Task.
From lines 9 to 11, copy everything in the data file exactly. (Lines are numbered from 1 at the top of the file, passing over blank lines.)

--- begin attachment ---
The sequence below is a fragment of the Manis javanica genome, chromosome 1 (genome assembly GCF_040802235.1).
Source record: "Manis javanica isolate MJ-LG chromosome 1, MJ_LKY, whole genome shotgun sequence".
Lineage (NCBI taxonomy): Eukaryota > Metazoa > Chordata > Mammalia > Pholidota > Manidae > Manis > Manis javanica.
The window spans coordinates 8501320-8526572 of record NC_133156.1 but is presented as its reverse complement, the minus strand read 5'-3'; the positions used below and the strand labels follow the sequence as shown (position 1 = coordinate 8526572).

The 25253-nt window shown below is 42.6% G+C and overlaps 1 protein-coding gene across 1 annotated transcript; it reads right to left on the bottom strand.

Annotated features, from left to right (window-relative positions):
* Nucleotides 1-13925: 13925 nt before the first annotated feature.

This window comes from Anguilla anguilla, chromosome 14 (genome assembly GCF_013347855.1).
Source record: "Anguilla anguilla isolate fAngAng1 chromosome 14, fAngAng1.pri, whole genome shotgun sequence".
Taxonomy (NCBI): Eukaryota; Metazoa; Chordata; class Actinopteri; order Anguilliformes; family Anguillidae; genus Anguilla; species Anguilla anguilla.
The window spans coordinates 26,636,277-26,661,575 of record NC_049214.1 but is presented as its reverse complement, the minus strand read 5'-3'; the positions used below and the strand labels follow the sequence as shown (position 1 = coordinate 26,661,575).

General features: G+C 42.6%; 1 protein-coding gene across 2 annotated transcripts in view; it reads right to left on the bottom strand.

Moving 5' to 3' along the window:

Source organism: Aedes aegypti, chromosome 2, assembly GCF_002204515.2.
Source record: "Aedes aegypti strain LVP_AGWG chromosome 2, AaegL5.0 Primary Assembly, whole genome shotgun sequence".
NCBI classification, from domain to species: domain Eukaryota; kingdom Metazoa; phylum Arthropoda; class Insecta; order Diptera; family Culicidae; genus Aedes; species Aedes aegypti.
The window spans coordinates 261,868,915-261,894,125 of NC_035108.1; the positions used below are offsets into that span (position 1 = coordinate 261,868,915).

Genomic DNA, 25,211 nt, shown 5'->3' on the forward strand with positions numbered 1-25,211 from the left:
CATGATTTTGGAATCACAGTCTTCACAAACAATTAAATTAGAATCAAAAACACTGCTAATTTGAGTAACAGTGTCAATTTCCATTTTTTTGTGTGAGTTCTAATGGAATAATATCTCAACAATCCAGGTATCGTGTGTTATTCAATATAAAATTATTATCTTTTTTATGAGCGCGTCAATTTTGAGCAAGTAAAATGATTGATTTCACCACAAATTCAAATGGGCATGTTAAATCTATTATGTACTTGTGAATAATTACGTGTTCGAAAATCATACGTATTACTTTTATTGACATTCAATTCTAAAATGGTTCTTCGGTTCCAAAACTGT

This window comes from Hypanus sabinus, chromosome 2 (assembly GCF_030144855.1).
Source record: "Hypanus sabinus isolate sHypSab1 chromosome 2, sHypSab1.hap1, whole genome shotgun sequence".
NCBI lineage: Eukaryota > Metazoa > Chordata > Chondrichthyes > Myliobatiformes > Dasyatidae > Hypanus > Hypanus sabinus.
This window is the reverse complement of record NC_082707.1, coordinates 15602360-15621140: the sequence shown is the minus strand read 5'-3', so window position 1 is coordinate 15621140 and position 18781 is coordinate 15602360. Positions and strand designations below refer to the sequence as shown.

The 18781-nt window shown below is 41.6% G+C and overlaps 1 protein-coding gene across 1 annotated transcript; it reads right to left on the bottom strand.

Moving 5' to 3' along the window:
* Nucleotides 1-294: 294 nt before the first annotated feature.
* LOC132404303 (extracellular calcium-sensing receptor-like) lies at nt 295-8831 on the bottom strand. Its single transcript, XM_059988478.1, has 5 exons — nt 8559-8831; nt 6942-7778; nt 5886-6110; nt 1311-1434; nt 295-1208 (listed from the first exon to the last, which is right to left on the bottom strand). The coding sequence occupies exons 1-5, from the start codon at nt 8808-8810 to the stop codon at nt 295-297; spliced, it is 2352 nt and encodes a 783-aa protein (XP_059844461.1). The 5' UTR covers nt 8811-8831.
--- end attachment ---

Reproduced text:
Source record: "Anguilla anguilla isolate fAngAng1 chromosome 14, fAngAng1.pri, whole genome shotgun sequence".
Taxonomy (NCBI): Eukaryota; Metazoa; Chordata; class Actinopteri; order Anguilliformes; family Anguillidae; genus Anguilla; species Anguilla anguilla.
The window spans coordinates 26,636,277-26,661,575 of record NC_049214.1 but is presented as its reverse complement, the minus strand read 5'-3'; the positions used below and the strand labels follow the sequence as shown (position 1 = coordinate 26,661,575).